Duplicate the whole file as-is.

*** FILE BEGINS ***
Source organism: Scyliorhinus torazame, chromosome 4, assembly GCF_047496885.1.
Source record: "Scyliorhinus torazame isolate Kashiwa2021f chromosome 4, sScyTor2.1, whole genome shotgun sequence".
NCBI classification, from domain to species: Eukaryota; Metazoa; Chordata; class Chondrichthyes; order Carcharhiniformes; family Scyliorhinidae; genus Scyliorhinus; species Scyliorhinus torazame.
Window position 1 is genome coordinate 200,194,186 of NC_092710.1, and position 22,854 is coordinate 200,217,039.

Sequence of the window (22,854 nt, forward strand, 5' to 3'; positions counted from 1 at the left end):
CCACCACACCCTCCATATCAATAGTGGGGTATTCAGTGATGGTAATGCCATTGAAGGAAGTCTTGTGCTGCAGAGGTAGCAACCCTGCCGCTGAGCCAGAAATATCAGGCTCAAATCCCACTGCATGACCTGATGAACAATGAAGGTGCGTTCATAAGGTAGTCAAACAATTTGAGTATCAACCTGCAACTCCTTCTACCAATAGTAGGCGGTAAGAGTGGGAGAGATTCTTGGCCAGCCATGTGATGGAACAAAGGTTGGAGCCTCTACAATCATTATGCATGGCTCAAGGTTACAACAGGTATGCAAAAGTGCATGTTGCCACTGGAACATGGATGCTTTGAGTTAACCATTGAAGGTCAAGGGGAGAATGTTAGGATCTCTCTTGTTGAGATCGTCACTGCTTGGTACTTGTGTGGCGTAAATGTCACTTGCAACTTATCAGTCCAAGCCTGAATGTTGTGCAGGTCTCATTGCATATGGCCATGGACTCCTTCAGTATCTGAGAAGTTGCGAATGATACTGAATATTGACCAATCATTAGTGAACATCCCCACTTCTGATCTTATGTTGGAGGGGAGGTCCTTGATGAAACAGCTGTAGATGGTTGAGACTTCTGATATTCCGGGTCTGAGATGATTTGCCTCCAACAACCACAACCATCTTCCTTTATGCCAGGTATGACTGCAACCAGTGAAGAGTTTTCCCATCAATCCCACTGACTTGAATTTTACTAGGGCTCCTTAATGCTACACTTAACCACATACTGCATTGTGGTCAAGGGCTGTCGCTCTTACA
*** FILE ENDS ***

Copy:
Source organism: Scyliorhinus torazame, chromosome 4, assembly GCF_047496885.1.
Source record: "Scyliorhinus torazame isolate Kashiwa2021f chromosome 4, sScyTor2.1, whole genome shotgun sequence".
NCBI classification, from domain to species: Eukaryota; Metazoa; Chordata; class Chondrichthyes; order Carcharhiniformes; family Scyliorhinidae; genus Scyliorhinus; species Scyliorhinus torazame.
Window position 1 is genome coordinate 200,194,186 of NC_092710.1, and position 22,854 is coordinate 200,217,039.

Sequence of the window (22,854 nt, forward strand, 5' to 3'; positions counted from 1 at the left end):
CCACCACACCCTCCATATCAATAGTGGGGTATTCAGTGATGGTAATGCCATTGAAGGAAGTCTTGTGCTGCAGAGGTAGCAACCCTGCCGCTGAGCCAGAAATATCAGGCTCAAATCCCACTGCATGACCTGATGAACAATGAAGGTGCGTTCATAAGGTAGTCAAACAATTTGAGTATCAACCTGCAACTCCTTCTACCAATAGTAGGCGGTAAGAGTGGGAGAGATTCTTGGCCAGCCATGTGATGGAACAAAGGTTGGAGCCTCTACAATCATTATGCATGGCTCAAGGTTACAACAGGTATGCAAAAGTGCATGTTGCCACTGGAACATGGATGCTTTGAGTTAACCATTGAAGGTCAAGGGGAGAATGTTAGGATCTCTCTTGTTGAGATCGTCACTGCTTGGTACTTGTGTGGCGTAAATGTCACTTGCAACTTATCAGTCCAAGCCTGAATGTTGTGCAGGTCTCATTGCATATGGCCATGGACTCCTTCAGTATCTGAGAAGTTGCGAATGATACTGAATATTGACCAATCATTAGTGAACATCCCCACTTCTGATCTTATGTTGGAGGGGAGGTCCTTGATGAAACAGCTGTAGATGGTTGAGACTTCTGATATTCCGGGTCTGAGATGATTTGCCTCCAACAACCACAACCATCTTCCTTTATGCCAGGTATGACTGCAACCAGTGAAGAGTTTTCCCATCAATCCCACTGACTTGAATTTTACTAGGGCTCCTTAATGCTACACTTAACCACATACTGCATTGTGGTCAAGGGCTGTCGCTCTTACA